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June 1st, 2012

Last Day in Houston

On our last day we slept in and ate breakfast at IHOP. Then we headed over to Kemah Boardwalk to ride on the park rides. We all rode the double-decker carousel,

and then hopped right in to a gondola on the ferris wheel. We also rode the super high flying Aviator and a little train that took us all around the park. We also got to visit a Stingray touch tank, which was neat. They were kind of splashy but we did get close enough to touch them. They are very slippery and rubbery.

We decided to ride the Aviator again when we noticed the shuttle that was being ferried from Florida to Houston was arriving in the harbor. We craned our necks to see the approaching shuttle. It was amazing. We had heard that it was arriving for a “shuttle-bration” in Houston that afternoon and were so excited to catch a glimpse of it. When we road on our next ride, we could still see it as it moved down the river. It was really big.

At last, it was time for us to head to the airport. We made a stop at a restaurant called Yum Yum Cha and had dim sum (which is when you order many little dishes of food and all share). There was a lot of traffic in Houston but we made it to the airport in time to catch our 5:30 flight. We got home around 12:30am. I felt like I could sleep for twelve hours! (and I did!)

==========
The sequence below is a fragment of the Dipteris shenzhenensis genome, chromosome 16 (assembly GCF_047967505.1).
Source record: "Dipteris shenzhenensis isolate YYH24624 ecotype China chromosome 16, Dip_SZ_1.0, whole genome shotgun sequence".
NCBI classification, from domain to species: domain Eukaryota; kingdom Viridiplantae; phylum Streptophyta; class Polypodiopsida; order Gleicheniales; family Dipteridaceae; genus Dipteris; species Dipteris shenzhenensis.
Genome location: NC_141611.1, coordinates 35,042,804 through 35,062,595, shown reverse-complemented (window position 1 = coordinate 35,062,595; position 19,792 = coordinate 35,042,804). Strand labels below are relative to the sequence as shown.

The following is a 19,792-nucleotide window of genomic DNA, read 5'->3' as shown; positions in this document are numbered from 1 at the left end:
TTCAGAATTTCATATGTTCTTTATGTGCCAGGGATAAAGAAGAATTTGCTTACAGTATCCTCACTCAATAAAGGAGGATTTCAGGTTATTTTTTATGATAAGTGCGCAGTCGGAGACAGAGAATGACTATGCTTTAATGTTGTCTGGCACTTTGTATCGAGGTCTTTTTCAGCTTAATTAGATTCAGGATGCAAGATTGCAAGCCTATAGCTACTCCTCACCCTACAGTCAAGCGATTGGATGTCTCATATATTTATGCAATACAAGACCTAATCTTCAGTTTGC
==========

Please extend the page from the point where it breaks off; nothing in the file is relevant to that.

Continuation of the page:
I am so thankful for Jim Metzner for taking us to Houston and to the judges for choosing our project to win. I had a fantastic time. I can’t wait to tell my science teacher all about it!


May 30th, 2012

First Day in Houston

We woke up very early to catch our 5:30am flight out of Asheville. The whole flight Isabella and I were yawning but we stayed awake because we were so excited to get to Houston.

When we landed we drove to our hotel, which was very close to the Kemah Boardwalk and had many rides and restaurants. After eating a yummy lunch at the Lighthouse Buffet we decided to visit the Museum of Natural Science in Houston. My favorite part of the museum was the butterfly exhibit. We walked through a garden of trees and plants while butterflies landed on us. We saw some very beautiful butterflies. We ate dinner downtown Houston at a park called Discovery Green. Houston is hot so we played in an outdoor fountain in the park. We got pretty wet, but it was fun. We also took lots of pictures by a really big modern art sculpture. After we watched an outdoor yoga class and even joined in for a little bit, we decided to head back to our hotel. We wanted to have a good night sleep and be ready for our early visit to NASA in the morning.